Sen. Bernie Sanders airs his first campaign ads Tuesday. The spots will target voters in Iowa and New Hampshire — the first and second states to vote in the presidential primary.
The Sanders campaign is running a little behind, however. Democratic frontrunner Hillary Clinton started airing her campaign message in the key nominating states three months ago.
Candidates will shell out millions in the coming months to take their messages directly to voters, but in the age of smartphones and Snapchat, do TV ads still translate into votes?
Take Two evaluated the effectiveness of several campaign ads from past elections with UCLA political science and communications studies professor Lynn Vavreck.
Who doesn’t like Ike?
Citizens for Eisenhower shelled out the money to bring Americans catchy jingle during the 1956 presidential race. Eisenhower, the incumbent, would go on to beat Democrat Adlai Stevenson for a second time.
Vavreck tells Take Two that Eisenhower’s approach was effective because he was a unique candidate.
“Eisenhower … everybody pretty much knew him, so he’s celebrating himself,” Vavreck says. “Someone’s banging a drum, kids, parents, workers, dogs, and cats are all marching to Washington. And so it’s a celebration of who Eisenhower was, and it’s a way of introducing him.”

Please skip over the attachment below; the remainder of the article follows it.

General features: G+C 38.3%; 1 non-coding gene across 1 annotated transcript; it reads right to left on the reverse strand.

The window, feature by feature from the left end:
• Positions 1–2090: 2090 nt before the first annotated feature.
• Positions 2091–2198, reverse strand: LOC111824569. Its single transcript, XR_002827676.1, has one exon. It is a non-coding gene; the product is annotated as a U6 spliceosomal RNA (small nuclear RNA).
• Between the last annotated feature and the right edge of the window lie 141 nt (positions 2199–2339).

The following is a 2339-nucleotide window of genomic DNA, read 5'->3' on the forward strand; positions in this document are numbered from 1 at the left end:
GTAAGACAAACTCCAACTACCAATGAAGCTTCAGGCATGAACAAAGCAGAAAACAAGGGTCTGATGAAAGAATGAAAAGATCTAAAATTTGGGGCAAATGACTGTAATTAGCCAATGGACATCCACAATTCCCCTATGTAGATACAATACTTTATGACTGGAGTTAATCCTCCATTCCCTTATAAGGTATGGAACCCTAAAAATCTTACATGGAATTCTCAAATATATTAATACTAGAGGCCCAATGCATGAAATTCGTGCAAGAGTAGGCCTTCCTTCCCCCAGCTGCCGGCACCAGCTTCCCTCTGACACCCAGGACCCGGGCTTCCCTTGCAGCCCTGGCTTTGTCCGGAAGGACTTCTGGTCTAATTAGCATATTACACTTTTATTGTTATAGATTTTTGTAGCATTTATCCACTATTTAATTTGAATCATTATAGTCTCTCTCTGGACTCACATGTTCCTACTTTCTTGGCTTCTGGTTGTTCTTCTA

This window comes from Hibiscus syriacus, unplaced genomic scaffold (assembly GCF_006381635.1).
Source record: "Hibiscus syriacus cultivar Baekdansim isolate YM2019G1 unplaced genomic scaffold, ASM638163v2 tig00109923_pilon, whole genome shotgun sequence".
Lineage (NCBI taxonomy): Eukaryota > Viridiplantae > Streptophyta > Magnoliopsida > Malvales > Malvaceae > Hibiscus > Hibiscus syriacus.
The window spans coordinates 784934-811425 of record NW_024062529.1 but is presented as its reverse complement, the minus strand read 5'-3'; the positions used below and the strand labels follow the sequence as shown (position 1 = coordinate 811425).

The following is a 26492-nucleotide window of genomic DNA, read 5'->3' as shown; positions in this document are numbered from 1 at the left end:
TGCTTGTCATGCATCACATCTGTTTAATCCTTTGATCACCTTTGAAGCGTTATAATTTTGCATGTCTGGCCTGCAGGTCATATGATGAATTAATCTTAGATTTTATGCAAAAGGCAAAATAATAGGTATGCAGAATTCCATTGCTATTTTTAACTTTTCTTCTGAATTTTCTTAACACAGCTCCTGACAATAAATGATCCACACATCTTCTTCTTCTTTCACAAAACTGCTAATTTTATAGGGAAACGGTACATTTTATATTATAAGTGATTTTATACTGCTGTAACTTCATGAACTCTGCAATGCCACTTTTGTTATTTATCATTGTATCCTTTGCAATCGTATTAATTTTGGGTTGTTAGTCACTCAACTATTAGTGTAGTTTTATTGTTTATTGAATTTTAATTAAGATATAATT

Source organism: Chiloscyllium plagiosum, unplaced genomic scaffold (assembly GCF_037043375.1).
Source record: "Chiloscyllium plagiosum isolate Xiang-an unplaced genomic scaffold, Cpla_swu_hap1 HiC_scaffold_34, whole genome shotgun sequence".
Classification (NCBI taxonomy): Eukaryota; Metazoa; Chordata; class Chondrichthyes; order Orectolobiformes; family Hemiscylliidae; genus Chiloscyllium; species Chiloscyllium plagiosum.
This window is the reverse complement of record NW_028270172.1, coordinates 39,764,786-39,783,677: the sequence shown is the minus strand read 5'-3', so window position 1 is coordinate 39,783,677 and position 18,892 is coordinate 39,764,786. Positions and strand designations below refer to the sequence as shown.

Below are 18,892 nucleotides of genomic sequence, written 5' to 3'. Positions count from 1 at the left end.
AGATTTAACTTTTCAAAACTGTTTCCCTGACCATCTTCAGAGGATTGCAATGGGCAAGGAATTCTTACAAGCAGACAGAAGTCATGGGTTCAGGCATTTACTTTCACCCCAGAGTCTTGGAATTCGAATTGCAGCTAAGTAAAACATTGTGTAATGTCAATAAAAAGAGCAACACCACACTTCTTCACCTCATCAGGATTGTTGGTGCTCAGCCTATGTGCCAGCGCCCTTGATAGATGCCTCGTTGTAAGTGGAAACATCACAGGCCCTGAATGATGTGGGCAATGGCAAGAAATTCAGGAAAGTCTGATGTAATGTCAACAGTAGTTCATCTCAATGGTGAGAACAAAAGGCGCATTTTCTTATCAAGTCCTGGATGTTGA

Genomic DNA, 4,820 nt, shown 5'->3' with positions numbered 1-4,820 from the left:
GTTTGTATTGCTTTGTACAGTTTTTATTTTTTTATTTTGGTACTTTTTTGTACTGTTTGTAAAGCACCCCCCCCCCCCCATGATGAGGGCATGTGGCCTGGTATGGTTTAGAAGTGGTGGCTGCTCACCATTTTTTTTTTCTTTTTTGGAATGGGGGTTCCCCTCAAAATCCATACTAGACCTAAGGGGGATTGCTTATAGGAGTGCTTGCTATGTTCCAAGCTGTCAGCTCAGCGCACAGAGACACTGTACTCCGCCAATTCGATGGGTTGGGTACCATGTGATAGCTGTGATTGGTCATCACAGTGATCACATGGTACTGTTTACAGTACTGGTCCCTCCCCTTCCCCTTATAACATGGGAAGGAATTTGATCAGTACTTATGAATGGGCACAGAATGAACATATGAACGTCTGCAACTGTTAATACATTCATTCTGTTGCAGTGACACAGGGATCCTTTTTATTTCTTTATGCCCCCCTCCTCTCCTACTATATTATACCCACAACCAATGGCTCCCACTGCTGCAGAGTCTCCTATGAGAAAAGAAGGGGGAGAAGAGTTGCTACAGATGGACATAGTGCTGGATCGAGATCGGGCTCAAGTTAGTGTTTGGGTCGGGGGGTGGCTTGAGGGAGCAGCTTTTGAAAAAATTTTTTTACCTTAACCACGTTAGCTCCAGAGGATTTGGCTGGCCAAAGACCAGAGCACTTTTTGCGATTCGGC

During the 2008 election, Sen. John McCain funded an attack ad on then-Sen. Barack Obama, critical of his qualifications and comparing him to celebrities.
Vavreck says the McCain campaign's goal was to make viewers question Obama's ability to lead.
“In the beginning, people hear snapshots of the paparazzi, who are taking pictures of celebrities, in this case it’s Paris Hilton and Britney Spears,” she says. “The suggestion is that those people are famous for being famous, and that Barack Obama seems to think that he should be famous just for being himself and being famous.”
Verdict: Not effective enough
Press the play button above to hear more about the role political ads play in a presidential campaign.